“We’re going to have a brand-new bridge,” he said.
In the meantime, the agency plans to begin repairs in August to shore up support on one of the bridge’s two piers. That work is expected to be finished by December.
“There’s no immediate need to declare an emergency or anything like that,” Fernandez said.
In Broward, FDOT will replace the Sunrise Boulevard bridge, which temporarily had the steel beneath its deck reinforced, starting in September. In 2016, the agency plans to replace the 1949 bridge at Broward Boulevard over the North Fork of the New River because its substructure — the piers or foundations holding up the structure — are too deteriorated.
The town of Davie, meanwhile, is now replacing the Southwest 45th Street (Orange Drive) bridge over the N-17 canal, a job to be completed in June.
Miami-Dade has slated some major work on a couple of bridges, including the Miami Avenue drawbridge over the river. The 1985 bridge needs a new metal surface deck and some minor mechanical and electrical work. The $5 million cost will be covered mostly by 2004 voter-approved, general-obligation bonds that earmarked several aging bridges.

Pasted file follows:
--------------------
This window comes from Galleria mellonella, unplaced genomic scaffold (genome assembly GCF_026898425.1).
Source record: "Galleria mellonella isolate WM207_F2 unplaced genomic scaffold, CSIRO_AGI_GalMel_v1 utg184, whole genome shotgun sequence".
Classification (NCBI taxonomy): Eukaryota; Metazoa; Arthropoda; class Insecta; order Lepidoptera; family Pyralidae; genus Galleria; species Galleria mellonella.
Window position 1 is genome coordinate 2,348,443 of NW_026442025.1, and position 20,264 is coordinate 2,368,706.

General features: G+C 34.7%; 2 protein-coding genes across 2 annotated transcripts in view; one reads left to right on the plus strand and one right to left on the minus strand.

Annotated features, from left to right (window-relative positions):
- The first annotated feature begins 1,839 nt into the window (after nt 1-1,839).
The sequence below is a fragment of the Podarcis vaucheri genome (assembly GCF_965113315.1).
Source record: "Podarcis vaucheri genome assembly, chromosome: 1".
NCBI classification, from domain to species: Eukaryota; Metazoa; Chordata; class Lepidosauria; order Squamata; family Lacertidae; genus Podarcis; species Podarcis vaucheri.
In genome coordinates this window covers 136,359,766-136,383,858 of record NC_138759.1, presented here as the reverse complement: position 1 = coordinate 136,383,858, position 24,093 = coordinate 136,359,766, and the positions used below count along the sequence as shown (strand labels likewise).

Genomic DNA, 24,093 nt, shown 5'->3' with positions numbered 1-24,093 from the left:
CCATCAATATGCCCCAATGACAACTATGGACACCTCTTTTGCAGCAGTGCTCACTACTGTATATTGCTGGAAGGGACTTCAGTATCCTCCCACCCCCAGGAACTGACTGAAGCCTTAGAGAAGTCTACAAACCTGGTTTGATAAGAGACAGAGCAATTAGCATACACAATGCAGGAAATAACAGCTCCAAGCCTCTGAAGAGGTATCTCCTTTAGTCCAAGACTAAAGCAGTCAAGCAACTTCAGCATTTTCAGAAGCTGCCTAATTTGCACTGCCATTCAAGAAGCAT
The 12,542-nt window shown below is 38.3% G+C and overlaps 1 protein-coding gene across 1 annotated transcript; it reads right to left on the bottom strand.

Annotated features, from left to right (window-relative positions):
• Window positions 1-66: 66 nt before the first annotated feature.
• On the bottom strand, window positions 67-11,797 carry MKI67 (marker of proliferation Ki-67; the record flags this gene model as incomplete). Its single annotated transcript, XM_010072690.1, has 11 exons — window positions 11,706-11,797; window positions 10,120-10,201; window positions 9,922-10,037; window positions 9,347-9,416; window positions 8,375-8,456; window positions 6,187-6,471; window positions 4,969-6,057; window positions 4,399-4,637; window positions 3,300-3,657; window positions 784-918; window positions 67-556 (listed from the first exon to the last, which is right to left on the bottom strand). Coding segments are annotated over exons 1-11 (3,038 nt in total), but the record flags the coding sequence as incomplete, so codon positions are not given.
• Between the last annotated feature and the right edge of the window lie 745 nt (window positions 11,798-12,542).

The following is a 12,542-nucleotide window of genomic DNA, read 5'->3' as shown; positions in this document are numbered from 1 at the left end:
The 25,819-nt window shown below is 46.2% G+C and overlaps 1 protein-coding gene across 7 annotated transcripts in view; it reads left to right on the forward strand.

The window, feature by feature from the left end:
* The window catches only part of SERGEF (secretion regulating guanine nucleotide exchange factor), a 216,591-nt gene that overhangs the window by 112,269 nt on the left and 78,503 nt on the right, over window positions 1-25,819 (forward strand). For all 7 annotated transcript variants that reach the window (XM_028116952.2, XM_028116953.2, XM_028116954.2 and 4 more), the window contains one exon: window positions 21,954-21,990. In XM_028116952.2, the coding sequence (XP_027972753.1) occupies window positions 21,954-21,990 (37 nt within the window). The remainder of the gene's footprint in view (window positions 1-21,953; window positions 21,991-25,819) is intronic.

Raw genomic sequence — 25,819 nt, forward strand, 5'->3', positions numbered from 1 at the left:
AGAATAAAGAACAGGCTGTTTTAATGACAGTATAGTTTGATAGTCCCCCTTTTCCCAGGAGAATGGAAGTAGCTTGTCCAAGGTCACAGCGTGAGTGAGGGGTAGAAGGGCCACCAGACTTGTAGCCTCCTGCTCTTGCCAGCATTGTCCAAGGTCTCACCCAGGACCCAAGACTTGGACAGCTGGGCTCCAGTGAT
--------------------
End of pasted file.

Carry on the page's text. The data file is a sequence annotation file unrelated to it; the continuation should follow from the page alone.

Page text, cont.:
The county is also replacing the quaint but obsolete Tamiami swing bridge farther up the river with a $32 million bascule-style drawbridge, with half the cost to be covered by the general obligation bonds and half by FDOT. The historic swing bridge will be moved to a nearby city park.
But the county has yet to identify funding for replacement of the structurally deficient Pine Tree Drive bridge over the Flamingo Waterway in Miami Beach, estimated at $10 million. Until then, public works will extend its life by doing repairs, including a $940,000 job this summer to replace the bridge’s deteriorated center span.
At some point, though, as happened with Bear Cut, engineers will decide that patchwork will no longer do.
“It gets to the point where the repair work is not feasible anymore,” Cotarelo said.